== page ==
Another reference to the Washington and Lee University research study done on Saffron Dreams, this time by the Association of Psychological Science Observer. See an excerpt below:
According to a study led by psychology researcher Dan Johnson, the exploration of fictional characters’ inner lives may even help counter certain racial, ethnic, and cultural biases. Johnson, an assistant professor of psychology at Washington and Lee University, assigned a subset of 68 study participants to read an excerpt from the 2009 novel Saffron Dreams by Shaila Abdullah. The story’s protagonist, a counter-stereotypical Muslim woman, is attacked by a group of male teenagers who spew racial and ethnic slurs at her. The other participants simply read a synopsis of the excerpt, devoid of descriptive prose and dialogue.
Next, the researchers showed the participants a series of pictures of ambiguous-race faces and asked them to rate them as either Arab, Caucasian, mixed but mostly Arab, or mixed but mostly Caucasian.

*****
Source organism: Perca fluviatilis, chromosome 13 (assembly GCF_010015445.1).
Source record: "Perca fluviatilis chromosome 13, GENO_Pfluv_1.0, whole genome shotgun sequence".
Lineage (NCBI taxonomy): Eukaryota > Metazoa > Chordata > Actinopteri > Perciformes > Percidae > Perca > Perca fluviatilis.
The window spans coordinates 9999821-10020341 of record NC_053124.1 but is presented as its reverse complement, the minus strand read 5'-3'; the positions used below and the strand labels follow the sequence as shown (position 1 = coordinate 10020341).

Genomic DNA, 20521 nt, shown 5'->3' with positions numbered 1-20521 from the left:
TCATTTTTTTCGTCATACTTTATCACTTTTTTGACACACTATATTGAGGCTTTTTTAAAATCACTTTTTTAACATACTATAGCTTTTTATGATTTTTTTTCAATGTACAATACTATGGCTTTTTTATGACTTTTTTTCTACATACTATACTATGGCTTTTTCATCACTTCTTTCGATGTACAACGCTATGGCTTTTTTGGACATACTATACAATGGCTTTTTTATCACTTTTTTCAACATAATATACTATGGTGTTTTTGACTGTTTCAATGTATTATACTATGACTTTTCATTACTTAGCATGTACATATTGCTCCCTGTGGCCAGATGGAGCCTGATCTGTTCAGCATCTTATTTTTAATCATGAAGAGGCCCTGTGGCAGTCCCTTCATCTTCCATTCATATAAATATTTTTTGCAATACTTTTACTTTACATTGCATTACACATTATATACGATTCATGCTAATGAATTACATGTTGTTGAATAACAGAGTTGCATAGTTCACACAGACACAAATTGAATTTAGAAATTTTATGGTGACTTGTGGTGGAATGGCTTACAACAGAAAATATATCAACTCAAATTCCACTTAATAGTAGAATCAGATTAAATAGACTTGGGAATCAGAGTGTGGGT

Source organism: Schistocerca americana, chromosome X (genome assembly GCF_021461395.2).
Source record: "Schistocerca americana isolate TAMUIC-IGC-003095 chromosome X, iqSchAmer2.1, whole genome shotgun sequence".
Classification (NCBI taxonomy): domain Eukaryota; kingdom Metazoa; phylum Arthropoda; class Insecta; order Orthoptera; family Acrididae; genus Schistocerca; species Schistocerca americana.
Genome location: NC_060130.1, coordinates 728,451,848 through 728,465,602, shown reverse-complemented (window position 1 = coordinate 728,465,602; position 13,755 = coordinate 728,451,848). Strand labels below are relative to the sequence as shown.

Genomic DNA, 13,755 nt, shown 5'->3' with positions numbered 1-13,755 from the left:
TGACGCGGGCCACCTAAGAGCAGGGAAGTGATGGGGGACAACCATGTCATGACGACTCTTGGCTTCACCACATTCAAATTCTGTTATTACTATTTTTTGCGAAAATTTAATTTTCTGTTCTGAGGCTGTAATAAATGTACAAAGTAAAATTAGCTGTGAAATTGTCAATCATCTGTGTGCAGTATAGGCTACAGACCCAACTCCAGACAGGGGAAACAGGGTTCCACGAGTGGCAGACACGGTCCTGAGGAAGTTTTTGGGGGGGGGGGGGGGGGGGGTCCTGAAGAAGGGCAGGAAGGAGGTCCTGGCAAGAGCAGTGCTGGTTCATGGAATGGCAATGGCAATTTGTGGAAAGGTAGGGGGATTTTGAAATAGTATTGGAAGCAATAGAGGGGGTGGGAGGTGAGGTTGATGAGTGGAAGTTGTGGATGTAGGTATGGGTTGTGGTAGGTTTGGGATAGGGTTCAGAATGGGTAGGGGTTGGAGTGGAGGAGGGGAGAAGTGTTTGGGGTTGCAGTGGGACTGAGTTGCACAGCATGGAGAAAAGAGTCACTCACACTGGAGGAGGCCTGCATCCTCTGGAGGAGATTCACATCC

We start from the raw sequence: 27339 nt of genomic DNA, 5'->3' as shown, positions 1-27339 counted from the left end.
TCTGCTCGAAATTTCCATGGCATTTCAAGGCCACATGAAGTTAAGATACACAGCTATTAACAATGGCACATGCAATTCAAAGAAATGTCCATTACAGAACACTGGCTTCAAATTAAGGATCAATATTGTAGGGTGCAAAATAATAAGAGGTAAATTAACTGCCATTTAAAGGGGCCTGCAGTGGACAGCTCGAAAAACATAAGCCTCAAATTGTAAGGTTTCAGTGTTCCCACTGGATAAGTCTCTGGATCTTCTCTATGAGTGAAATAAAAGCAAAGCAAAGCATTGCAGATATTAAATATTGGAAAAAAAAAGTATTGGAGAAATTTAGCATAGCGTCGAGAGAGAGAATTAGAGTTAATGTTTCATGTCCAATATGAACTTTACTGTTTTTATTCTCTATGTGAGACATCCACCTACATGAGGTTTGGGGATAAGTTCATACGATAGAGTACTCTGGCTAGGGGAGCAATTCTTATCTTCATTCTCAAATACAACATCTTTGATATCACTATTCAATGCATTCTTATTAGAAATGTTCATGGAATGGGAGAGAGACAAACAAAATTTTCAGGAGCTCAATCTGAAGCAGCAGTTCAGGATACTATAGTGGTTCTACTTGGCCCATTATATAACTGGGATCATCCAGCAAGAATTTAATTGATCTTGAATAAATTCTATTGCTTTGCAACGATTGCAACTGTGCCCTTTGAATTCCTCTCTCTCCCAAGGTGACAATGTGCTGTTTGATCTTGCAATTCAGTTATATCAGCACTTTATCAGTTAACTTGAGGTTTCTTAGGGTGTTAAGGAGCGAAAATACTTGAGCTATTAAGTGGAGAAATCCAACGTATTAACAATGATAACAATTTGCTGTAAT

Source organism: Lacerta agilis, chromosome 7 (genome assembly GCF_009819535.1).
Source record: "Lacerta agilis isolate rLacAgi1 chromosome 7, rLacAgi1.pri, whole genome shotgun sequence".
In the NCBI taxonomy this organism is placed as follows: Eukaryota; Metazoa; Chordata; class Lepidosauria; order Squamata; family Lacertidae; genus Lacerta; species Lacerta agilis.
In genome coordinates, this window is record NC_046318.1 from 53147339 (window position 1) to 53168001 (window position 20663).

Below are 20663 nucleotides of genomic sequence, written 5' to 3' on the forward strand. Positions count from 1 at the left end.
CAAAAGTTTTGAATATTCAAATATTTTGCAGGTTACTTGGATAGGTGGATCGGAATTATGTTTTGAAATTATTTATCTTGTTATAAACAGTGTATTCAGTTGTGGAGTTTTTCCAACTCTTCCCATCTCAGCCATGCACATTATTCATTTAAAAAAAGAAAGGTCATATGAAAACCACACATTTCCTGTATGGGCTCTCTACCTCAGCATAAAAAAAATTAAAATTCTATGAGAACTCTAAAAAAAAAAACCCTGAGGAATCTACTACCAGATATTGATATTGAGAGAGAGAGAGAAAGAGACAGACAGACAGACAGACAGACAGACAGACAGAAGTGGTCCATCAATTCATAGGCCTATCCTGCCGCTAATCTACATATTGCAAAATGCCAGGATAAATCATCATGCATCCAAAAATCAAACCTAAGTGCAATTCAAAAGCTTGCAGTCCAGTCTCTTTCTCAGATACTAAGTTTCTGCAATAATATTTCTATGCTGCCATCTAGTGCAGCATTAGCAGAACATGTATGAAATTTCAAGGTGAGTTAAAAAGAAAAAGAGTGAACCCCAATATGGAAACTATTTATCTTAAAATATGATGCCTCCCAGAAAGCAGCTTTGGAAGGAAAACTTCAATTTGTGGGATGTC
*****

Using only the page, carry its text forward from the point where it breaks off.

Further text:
The participants who read the actual excerpt were more likely than the synopsis readers to categorize people as mixed race, rather than identifying them as either Arab or Caucasian. In essence, racial categories became less salient for them after they read Abdullah’s story.
In a second experiment, Johnson and his colleagues recruited 110 students online and had them read either the excerpt of the novel, a brief synopsis, or a separate piece about the history of the automobile. Afterwards, the participants viewed 12 images of the ambiguous-race faces expressing varying levels of anger. Again, the students were asked to assign each face to one of the same four categories used in the earlier study. Participants who read the synopsis or the history piece tended to categorize the most intensely angry faces as Arab. But those who read Abdullah’s narrative showed no such bias.
This led Johnson and his team to conclude that artfully written, evocative fiction helps people identify with characters from different cultures — and thus disrupts readers’ tendency to stereotype and judge.